Limited

Limited may refer to:

  • Limited company, a company in which the liability of its members is limited to what they have invested in the company
    • Limited liability company, a limited company that blends elements of partnership and corporate structures - primarily in the United States
    • Private company limited by shares, a limited company whose shares are not public - primarily in Commonwealth countries
    • Private company limited by guarantee, primarily for non-profit organisations - in Britain and Ireland
    • Public limited company, a limited company whose shares are sold to the public - primarily in Commonwealth countries
    • Limited partnership, a partially limited company where liability is limited for limited partners, but not general partners
    • Limited liability partnership, generally a limited company where liability is limited for all partners
    • Limited liability limited partnership, a limited company where liability is limited for all partners - United States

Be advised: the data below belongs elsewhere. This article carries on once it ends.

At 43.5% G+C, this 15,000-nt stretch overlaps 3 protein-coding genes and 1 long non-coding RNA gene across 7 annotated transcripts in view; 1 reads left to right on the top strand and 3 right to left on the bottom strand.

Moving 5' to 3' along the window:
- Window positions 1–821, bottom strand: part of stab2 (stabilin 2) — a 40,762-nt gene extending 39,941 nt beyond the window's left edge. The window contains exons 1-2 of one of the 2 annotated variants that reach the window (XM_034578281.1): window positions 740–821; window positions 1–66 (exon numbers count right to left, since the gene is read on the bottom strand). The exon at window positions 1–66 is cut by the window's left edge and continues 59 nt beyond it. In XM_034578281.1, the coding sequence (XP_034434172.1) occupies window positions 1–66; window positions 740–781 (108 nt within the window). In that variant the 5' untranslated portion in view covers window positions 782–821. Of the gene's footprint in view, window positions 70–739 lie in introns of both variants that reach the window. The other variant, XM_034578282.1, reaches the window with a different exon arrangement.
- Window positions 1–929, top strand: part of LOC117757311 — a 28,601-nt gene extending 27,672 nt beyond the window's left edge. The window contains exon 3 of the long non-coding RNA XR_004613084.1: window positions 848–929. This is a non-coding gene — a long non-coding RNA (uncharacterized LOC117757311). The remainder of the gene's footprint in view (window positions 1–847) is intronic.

• Limited Brands, an American company - owners of Victoria's Secret, Bath & Body Works and others
  • The Limited, an American apparel company
  • Buick Limited, a car produced between 1936 and 1942 and during 1958
  • Limited express, a type of train service
  • Limited Inc, a 1988 book by Jacques Derrida

Famous quotes containing the word limited:

    Professors of literature, who for the most part are genteel but mediocre men, can make but a poor defense of their profession, and the professors of science, who are frequently men of great intelligence but of limited interests and education, feel a politely disguised contempt for it; and thus the study of one of the most pervasive and powerful influences on human life is traduced and neglected.
    Yvor Winters (1900–1968)

    To believe her limited in range because she was harmonious in method is as sensible as to imagine that when the Atlantic Ocean is as smooth as a mill-pond it shrinks to the size of a mill-pond.
    Rebecca West (1892–1983)

    There was a time when the average reader read a novel simply for the moral he could get out of it, and however naïve that may have been, it was a good deal less naïve than some of the limited objectives he has now. Today novels are considered to be entirely concerned with the social or economic or psychological forces that they will by necessity exhibit, or with those details of daily life that are for the good novelist only means to some deeper end.
    Flannery O’Connor (1925–1964)